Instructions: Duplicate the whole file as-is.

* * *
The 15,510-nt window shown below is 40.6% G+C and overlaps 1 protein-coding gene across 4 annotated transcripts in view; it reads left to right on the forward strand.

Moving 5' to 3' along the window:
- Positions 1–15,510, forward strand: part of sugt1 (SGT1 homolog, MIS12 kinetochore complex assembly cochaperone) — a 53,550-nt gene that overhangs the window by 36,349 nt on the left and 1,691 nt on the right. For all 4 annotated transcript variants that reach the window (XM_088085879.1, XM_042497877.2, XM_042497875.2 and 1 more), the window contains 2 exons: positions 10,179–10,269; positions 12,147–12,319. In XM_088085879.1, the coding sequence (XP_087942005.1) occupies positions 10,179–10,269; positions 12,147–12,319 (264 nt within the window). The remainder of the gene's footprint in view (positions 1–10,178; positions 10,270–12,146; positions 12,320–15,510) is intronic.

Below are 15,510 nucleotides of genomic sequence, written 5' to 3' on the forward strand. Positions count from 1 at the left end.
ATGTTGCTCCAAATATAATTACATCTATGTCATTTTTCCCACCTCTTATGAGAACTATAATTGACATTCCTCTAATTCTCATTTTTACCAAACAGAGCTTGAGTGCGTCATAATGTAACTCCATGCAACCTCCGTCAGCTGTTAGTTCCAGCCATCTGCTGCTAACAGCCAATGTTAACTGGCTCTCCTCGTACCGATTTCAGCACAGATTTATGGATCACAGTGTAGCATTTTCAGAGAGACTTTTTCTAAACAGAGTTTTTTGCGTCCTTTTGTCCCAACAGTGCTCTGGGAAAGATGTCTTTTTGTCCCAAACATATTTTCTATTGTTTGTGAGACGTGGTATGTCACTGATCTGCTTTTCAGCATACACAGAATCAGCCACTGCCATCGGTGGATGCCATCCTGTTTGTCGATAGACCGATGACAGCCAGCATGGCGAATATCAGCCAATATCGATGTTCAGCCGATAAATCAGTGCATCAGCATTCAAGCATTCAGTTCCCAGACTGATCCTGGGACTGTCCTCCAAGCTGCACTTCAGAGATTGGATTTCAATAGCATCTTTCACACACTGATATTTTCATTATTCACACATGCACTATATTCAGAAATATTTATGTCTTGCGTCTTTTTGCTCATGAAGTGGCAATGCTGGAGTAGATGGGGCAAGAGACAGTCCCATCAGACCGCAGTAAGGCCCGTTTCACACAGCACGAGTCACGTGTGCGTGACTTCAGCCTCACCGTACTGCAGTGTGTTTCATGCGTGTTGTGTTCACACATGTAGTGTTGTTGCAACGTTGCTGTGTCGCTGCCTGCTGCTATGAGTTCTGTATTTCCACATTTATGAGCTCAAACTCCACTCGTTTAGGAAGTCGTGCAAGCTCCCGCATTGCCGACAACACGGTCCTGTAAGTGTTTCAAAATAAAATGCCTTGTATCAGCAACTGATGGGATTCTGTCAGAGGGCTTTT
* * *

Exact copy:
The 15,510-nt window shown below is 40.6% G+C and overlaps 1 protein-coding gene across 4 annotated transcripts in view; it reads left to right on the forward strand.

Moving 5' to 3' along the window:
- Positions 1–15,510, forward strand: part of sugt1 (SGT1 homolog, MIS12 kinetochore complex assembly cochaperone) — a 53,550-nt gene that overhangs the window by 36,349 nt on the left and 1,691 nt on the right. For all 4 annotated transcript variants that reach the window (XM_088085879.1, XM_042497877.2, XM_042497875.2 and 1 more), the window contains 2 exons: positions 10,179–10,269; positions 12,147–12,319. In XM_088085879.1, the coding sequence (XP_087942005.1) occupies positions 10,179–10,269; positions 12,147–12,319 (264 nt within the window). The remainder of the gene's footprint in view (positions 1–10,178; positions 10,270–12,146; positions 12,320–15,510) is intronic.

Below are 15,510 nucleotides of genomic sequence, written 5' to 3' on the forward strand. Positions count from 1 at the left end.
ATGTTGCTCCAAATATAATTACATCTATGTCATTTTTCCCACCTCTTATGAGAACTATAATTGACATTCCTCTAATTCTCATTTTTACCAAACAGAGCTTGAGTGCGTCATAATGTAACTCCATGCAACCTCCGTCAGCTGTTAGTTCCAGCCATCTGCTGCTAACAGCCAATGTTAACTGGCTCTCCTCGTACCGATTTCAGCACAGATTTATGGATCACAGTGTAGCATTTTCAGAGAGACTTTTTCTAAACAGAGTTTTTTGCGTCCTTTTGTCCCAACAGTGCTCTGGGAAAGATGTCTTTTTGTCCCAAACATATTTTCTATTGTTTGTGAGACGTGGTATGTCACTGATCTGCTTTTCAGCATACACAGAATCAGCCACTGCCATCGGTGGATGCCATCCTGTTTGTCGATAGACCGATGACAGCCAGCATGGCGAATATCAGCCAATATCGATGTTCAGCCGATAAATCAGTGCATCAGCATTCAAGCATTCAGTTCCCAGACTGATCCTGGGACTGTCCTCCAAGCTGCACTTCAGAGATTGGATTTCAATAGCATCTTTCACACACTGATATTTTCATTATTCACACATGCACTATATTCAGAAATATTTATGTCTTGCGTCTTTTTGCTCATGAAGTGGCAATGCTGGAGTAGATGGGGCAAGAGACAGTCCCATCAGACCGCAGTAAGGCCCGTTTCACACAGCACGAGTCACGTGTGCGTGACTTCAGCCTCACCGTACTGCAGTGTGTTTCATGCGTGTTGTGTTCACACATGTAGTGTTGTTGCAACGTTGCTGTGTCGCTGCCTGCTGCTATGAGTTCTGTATTTCCACATTTATGAGCTCAAACTCCACTCGTTTAGGAAGTCGTGCAAGCTCCCGCATTGCCGACAACACGGTCCTGTAAGTGTTTCAAAATAAAATGCCTTGTATCAGCAACTGATGGGATTCTGTCAGAGGGCTTTT